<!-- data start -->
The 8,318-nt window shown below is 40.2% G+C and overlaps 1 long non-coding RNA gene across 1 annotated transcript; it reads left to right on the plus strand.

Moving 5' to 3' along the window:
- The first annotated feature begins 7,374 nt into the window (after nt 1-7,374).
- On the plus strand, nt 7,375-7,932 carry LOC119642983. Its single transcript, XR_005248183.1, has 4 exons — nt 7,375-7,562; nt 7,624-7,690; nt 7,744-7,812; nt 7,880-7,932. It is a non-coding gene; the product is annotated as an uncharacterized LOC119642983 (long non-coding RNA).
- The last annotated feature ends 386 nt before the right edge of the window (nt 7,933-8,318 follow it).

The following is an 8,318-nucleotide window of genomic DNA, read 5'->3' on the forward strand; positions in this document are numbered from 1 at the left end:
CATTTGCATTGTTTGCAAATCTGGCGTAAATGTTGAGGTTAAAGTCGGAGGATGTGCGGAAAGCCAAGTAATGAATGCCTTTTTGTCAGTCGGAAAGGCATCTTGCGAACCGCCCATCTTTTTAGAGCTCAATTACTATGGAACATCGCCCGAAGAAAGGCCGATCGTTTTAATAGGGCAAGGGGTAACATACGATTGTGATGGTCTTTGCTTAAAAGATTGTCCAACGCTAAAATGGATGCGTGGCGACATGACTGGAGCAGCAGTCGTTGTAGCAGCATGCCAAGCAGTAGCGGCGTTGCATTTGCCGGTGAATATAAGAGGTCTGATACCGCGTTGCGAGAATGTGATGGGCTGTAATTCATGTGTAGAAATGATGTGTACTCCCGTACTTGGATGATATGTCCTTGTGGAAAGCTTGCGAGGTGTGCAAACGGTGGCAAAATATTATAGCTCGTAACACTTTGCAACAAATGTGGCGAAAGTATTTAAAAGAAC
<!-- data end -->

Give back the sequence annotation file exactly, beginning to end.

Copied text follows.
The 8,318-nt window shown below is 40.2% G+C and overlaps 1 long non-coding RNA gene across 1 annotated transcript; it reads left to right on the plus strand.

Moving 5' to 3' along the window:
- The first annotated feature begins 7,374 nt into the window (after nt 1-7,374).
- On the plus strand, nt 7,375-7,932 carry LOC119642983. Its single transcript, XR_005248183.1, has 4 exons — nt 7,375-7,562; nt 7,624-7,690; nt 7,744-7,812; nt 7,880-7,932. It is a non-coding gene; the product is annotated as an uncharacterized LOC119642983 (long non-coding RNA).
- The last annotated feature ends 386 nt before the right edge of the window (nt 7,933-8,318 follow it).

The following is an 8,318-nucleotide window of genomic DNA, read 5'->3' on the forward strand; positions in this document are numbered from 1 at the left end:
CATTTGCATTGTTTGCAAATCTGGCGTAAATGTTGAGGTTAAAGTCGGAGGATGTGCGGAAAGCCAAGTAATGAATGCCTTTTTGTCAGTCGGAAAGGCATCTTGCGAACCGCCCATCTTTTTAGAGCTCAATTACTATGGAACATCGCCCGAAGAAAGGCCGATCGTTTTAATAGGGCAAGGGGTAACATACGATTGTGATGGTCTTTGCTTAAAAGATTGTCCAACGCTAAAATGGATGCGTGGCGACATGACTGGAGCAGCAGTCGTTGTAGCAGCATGCCAAGCAGTAGCGGCGTTGCATTTGCCGGTGAATATAAGAGGTCTGATACCGCGTTGCGAGAATGTGATGGGCTGTAATTCATGTGTAGAAATGATGTGTACTCCCGTACTTGGATGATATGTCCTTGTGGAAAGCTTGCGAGGTGTGCAAACGGTGGCAAAATATTATAGCTCGTAACACTTTGCAACAAATGTGGCGAAAGTATTTAAAAGAAC